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Denver Ballot Vote Pits Businesses Against Workers

Associated Press
Tuesday, 1 Nov 2011 | 12:10 PM ET
Cost of healthcare
Lilli Day | Photodisc | Getty Images
Cost of healthcare

A Denver ballot initiative on requiring employers to offer paid sick leave has drawn a painful divide between small-business owners and their own employees.

Denver's Initiative 300, decided in an all-mail election Tuesday, would allow private employees and city workers to earn up to 72 hours of paid sick leave, depending on the size of the business. For many, it raises the question over whether the issue is a common-sense public-health concern or one that will force restaurants out of business.

City officials have said the sick-leave initiative would cost $690,500 a year to enforce the law and pay part-time city workers who now can't take sick leave — an estimate disputed by supporters of the measure. Low-wage employees who say they can't afford to stay home when they're sick, raising public health concerns, especially in the food service industry.

Opponents of the ballot initiative are a powerful group of business interests that argues the measure goes too far. It has prominent backers, among them Colorado Gov. John Hickenlooper, a former restaurant owner, and Denver Mayor Michael Hancock, who warns in a television ad that the sick-leave initiative "may look harmless enough, but it's really bad for Denver."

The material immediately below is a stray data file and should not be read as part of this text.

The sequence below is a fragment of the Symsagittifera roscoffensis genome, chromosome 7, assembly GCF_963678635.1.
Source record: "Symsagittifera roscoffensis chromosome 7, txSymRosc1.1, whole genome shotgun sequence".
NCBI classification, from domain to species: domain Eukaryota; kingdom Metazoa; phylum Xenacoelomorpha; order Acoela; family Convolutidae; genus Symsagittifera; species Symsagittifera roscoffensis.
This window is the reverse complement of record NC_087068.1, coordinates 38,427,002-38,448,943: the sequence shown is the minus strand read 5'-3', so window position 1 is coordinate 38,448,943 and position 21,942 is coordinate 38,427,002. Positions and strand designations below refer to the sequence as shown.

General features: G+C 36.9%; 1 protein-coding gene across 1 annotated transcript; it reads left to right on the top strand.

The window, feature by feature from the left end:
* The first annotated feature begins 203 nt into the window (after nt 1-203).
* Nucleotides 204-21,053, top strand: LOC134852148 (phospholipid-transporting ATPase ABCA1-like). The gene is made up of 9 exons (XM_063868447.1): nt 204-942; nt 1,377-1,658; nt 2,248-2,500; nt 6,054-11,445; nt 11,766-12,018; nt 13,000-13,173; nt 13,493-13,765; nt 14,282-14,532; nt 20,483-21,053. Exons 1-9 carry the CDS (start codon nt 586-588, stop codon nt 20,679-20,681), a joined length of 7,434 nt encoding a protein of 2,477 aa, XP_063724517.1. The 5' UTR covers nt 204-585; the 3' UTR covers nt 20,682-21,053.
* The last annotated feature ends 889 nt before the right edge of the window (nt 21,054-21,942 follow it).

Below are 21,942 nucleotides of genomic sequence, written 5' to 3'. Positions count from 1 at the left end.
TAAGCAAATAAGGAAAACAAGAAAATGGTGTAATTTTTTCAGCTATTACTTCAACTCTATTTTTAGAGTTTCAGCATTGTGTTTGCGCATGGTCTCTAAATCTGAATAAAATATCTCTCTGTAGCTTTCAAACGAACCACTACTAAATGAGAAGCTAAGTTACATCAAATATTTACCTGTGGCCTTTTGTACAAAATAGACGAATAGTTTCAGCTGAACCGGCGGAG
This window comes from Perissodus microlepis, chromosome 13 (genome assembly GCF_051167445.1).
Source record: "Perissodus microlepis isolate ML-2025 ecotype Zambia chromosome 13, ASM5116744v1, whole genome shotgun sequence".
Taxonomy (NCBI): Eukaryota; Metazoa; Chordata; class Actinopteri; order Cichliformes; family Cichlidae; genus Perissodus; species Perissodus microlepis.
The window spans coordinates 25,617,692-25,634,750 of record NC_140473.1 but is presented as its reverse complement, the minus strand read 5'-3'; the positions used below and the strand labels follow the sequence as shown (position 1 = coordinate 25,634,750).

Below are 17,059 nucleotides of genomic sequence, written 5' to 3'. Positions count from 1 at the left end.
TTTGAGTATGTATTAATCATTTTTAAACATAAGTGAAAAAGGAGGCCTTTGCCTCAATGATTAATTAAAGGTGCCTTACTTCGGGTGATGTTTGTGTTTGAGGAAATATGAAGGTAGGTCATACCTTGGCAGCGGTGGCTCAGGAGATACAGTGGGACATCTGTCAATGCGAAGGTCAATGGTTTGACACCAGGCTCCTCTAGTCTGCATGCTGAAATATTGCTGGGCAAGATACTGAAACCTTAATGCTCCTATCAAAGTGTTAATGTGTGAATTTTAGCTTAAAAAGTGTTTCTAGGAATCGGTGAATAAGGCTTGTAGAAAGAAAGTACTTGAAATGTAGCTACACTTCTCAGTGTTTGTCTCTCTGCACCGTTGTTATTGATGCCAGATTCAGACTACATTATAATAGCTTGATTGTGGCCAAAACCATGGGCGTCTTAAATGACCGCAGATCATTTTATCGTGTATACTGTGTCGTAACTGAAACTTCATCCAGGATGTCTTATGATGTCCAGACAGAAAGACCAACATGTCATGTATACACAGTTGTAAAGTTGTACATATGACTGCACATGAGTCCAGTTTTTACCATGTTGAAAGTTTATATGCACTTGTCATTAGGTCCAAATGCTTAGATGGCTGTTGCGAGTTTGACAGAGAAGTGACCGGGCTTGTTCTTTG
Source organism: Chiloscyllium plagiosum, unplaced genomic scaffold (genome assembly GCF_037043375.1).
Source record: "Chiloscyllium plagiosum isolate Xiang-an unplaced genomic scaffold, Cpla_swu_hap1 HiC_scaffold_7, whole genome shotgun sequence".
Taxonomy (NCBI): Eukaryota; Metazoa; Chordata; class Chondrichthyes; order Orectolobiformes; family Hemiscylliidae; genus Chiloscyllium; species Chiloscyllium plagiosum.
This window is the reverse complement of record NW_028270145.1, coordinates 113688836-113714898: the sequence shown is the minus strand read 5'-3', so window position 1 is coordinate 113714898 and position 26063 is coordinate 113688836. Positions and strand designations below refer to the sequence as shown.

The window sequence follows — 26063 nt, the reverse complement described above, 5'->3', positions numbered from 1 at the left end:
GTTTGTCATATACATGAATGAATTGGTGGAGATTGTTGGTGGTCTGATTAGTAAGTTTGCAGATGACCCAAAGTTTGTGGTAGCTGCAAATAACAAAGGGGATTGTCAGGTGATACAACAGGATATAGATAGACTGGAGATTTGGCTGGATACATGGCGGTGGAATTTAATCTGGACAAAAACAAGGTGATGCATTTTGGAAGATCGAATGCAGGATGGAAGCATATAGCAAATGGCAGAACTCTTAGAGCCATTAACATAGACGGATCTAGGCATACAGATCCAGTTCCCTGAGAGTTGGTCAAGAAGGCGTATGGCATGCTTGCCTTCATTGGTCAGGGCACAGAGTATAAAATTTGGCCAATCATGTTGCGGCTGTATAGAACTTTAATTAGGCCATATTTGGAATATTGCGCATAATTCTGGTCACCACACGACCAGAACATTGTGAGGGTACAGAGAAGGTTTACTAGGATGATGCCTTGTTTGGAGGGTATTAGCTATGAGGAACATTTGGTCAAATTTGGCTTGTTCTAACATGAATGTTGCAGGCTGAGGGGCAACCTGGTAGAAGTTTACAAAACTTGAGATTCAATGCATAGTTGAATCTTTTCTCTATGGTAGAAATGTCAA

The Denver Metro Chamber of Commerce also opposes the idea, and signs against the initiative hang in many Denver bars and restaurants.

But the low-wage employees on the other side of the argument say they need it.

"I make less than $8.50 an hour, and I'm barely scraping by," said 24-year-old Laura Baker, a Denver coffee barista who has no paid sick leave at Starbuck's. Baker said she's put off by the restaurant industry's campaign against the proposal.

"It almost feels like a personal attack from this huge behemoth of a restaurant industry against me personally, and I'm just trying to work and get by," Baker said.

The sick-leave debate has played out in other large cities, most recently last month in Seattle, where the city council approved required sick leave. Denver's proposal will be decided by voters, not local officials.

Sick-leave requirements are also in place in San Francisco; Washington, D.C.; and Connecticut, where a state law takes effect in January. Milwaukee passed a sick-leave bill in 2008 that was later pre-empted by the state Legislature, and this year Philadelphia's city council passed one that was vetoed by its mayor.

Nationwide, 44 million workers do not have access to paid sick days, according to the advocacy group Family Values at Work. An estimated 107,000 of them are in Denver.

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